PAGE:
Pickpockets are a major problem in Europe and definitely a problem in Paris. Someone I am traveling with was pickpocketed yesterday in the metro and she lost all of her money and cards. Luckily she was not hurt and has a supportive group to help her out. I can’t imagine how challenging it would have been if she was traveling alone. Although it is a horrible situation to be in, there are lessons that can be learned. I’m hoping to share some tips with you to prevent another occurrence.
How to Avoid Pickpockets
-Carry your Items Carefully
A zipper or clasp is nothing for a pickpocket to get past. If you want to secure your important items, place them in a zippered pocket within the purse and then clasp/zipper. My current bag has a zippered pocket, a zippered top, and a clasp top. It would take some time to find my money, plus I place my hand over my bag. If you are serious about security, consider the Pacsafe bags. Men, keeping your wallet in your back pocket is a big no-no. Money belts are probably the best option for you.
I also recommend wearing items across your body. A shoulder bag is not a challenge for a thief. One swift movement and it is gone before you know it. They may be walking, or even ride by on a scooter and rip it off of you.
-Wear a Money Belt
This is probably the safest option. It may not be the easiest or most flattering, but no one really knows your money is there. When I am carrying large sums of money, I use a money belt.
-Don’t Act Like a Tourist
Usually tourists are targeted because we stick out. We are louder, confused, and less aware of our personal surroundings. There is so much stimulation, how could we notice someone grabbing our dough? Try your best to have your senses heightened in typical danger areas. These areas include: subways, museums, major tourists sights, airports, train stations, and any other place with large quantities of people.
-Try not to be too Trusting
Pickpockets are not easily picked out from a group of people. It might be that man in a suit, or that mother with children. They will use all kinds of tricks to distract you. Watch out when people bump into you, spill something on you, or ask something of you.
-Don’t Keep Everything in One Location
Although prevention is the best hope, there is always a chance something will happen. Try not to carry everything with you. Many tourists carry their money, cards, passports, and tickets all together. I now keep a credit card, debit card, and minimal cash in my purse. My other cards and big money are stowed safely away somewhere else as backup.
-Bring Copies of Important Information
Before I leave, I make a copy of all my credit/debit cards and passport. It may not be necessary, but it makes the recovery process much easier. Important information like phone numbers and account information will be saved on your copies if you are ever in need.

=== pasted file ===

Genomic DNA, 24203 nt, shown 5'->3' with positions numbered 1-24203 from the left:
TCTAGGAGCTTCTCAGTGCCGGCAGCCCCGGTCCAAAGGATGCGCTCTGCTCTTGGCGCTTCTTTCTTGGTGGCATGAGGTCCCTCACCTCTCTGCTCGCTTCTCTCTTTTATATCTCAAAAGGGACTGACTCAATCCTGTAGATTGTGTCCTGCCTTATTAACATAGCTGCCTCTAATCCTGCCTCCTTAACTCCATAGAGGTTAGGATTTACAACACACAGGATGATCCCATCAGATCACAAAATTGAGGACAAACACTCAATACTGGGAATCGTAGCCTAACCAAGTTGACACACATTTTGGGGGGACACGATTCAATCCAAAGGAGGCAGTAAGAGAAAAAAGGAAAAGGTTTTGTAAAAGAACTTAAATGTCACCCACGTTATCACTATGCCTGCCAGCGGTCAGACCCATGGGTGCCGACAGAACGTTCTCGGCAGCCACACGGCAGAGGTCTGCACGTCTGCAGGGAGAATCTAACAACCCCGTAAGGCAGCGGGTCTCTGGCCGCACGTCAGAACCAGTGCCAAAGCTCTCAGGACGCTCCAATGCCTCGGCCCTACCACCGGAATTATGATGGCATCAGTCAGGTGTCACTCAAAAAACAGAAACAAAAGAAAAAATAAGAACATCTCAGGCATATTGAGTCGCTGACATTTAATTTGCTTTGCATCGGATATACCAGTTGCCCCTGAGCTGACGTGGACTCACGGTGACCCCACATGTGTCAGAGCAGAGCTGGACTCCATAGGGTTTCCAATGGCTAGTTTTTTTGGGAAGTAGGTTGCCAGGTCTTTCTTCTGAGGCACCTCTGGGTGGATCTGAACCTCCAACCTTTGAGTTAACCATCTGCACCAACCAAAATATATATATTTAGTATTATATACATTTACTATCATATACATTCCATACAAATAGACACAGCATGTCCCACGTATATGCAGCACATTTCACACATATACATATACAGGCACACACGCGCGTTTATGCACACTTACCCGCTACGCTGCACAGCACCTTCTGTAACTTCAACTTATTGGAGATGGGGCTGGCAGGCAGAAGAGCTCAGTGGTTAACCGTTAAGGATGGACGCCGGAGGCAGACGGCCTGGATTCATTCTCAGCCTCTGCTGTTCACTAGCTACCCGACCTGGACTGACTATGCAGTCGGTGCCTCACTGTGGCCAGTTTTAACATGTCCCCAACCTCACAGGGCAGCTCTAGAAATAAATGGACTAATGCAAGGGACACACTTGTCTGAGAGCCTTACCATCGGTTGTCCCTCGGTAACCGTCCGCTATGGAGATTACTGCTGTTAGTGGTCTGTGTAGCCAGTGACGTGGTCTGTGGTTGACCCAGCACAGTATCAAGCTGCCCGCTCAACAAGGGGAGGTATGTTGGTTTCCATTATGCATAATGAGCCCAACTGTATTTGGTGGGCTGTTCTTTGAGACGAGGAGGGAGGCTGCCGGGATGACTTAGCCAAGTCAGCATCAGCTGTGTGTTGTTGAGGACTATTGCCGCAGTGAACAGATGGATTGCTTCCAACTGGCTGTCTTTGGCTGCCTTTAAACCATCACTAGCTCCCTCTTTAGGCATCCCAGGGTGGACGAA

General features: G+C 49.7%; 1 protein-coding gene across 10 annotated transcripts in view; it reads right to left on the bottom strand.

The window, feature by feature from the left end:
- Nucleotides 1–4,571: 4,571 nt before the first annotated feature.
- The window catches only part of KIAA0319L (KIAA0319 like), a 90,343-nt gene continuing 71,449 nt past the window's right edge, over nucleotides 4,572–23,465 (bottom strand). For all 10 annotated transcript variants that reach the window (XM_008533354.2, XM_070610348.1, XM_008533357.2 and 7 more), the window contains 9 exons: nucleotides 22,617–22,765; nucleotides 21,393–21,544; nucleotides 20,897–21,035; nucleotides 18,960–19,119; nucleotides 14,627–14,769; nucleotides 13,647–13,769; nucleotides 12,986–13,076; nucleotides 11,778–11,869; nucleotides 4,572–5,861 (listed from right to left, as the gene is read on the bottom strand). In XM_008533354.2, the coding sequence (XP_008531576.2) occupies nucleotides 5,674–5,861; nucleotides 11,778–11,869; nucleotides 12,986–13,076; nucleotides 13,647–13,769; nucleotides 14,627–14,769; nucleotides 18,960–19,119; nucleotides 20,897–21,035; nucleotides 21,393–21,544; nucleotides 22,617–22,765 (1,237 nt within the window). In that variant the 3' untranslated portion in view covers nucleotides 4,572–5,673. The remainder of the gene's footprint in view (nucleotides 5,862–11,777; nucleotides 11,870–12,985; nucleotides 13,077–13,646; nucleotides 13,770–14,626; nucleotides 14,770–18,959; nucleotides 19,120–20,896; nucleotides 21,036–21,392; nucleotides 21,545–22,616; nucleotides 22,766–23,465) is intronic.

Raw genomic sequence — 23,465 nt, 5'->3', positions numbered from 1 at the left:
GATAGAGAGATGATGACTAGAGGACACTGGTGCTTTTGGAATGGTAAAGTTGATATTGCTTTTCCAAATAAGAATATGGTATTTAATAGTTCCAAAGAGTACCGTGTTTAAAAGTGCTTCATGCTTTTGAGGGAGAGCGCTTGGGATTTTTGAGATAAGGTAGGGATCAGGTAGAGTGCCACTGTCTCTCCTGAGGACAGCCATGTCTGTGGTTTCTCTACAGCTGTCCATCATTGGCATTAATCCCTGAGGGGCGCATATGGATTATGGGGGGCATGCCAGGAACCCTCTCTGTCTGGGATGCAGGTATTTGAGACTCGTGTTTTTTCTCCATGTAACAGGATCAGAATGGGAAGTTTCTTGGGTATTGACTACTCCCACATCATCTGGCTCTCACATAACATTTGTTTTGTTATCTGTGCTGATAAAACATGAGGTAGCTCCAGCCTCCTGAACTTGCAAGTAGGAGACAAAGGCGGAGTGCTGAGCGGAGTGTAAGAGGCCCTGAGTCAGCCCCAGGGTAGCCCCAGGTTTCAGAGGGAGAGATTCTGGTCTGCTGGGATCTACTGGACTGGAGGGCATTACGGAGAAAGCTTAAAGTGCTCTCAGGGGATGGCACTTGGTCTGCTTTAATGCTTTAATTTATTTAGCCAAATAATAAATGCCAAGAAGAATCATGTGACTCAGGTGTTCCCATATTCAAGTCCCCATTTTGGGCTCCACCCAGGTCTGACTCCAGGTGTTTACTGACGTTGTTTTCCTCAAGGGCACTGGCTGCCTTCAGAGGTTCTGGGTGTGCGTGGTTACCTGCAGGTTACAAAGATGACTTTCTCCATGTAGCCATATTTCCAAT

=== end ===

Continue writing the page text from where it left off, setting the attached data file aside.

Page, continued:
What to do if you are a Victim
-Cancel all Cards Immediately
Many thieves will just take your cash and be done, but you cannot count on it. Call your companies to report theft. Before you call, try to remember your last transaction because this is a way they help to verify you are the card owner.
-File a Police Report
This is most necessary if you have lost your passport or any kind of ticket. If you are in a subway, you can most likely go to any police station. If not, you have to go to the police station that has jurisdiction over that area. I have read that this is an essential part if you are claiming something for traveler’s insurance or need replacement of a passport. If your passport has been stolen, you will need to go to the embassy.
I hope that you will be safe in your travels. Travel is always worthwhile and this is no reason to avoid it, but be prepared and aware.
8 thoughts on “The Problem with Pickpockets”
These are excellent suggestions and I may pass them on in my courses if you don’t mind. Apart from London, we are usually hiking in the countryside and luckily have not experienced this problem. We also rent cars so apart from the airport, are not usually around masses of people. It is good to think of this situation however, because it could happen. It fits into one of my TASKS of independent travel – Security. Thanks for posting.
That would be fantastic! I am so intrigued by your course. What a great idea.
So sad, but true! I would add, be wary of those acting as if they are from charitable organizations with clipboards. Many times they will distract you with information about donating to their charity while an accomplice pickpockets you or your friends.
There are so many scans, it is ridiculous. I guess a traveler just has to be aware.
if you are comfortable with this suggestion, you can also scan and then email electronic copies of your docs, credit cards, and the credit card helpline numbers to YOURSELF under an innocuous heading and/or into an innocuous folder, so if you can get online you can access your info that way too.
I just wrote about the scams. Great idea to write tips. http://schwingeninswitzerland.wordpress.com/2013/06/24/scams-part-deux/
Thank you for sharing. There are a lot of scams out there.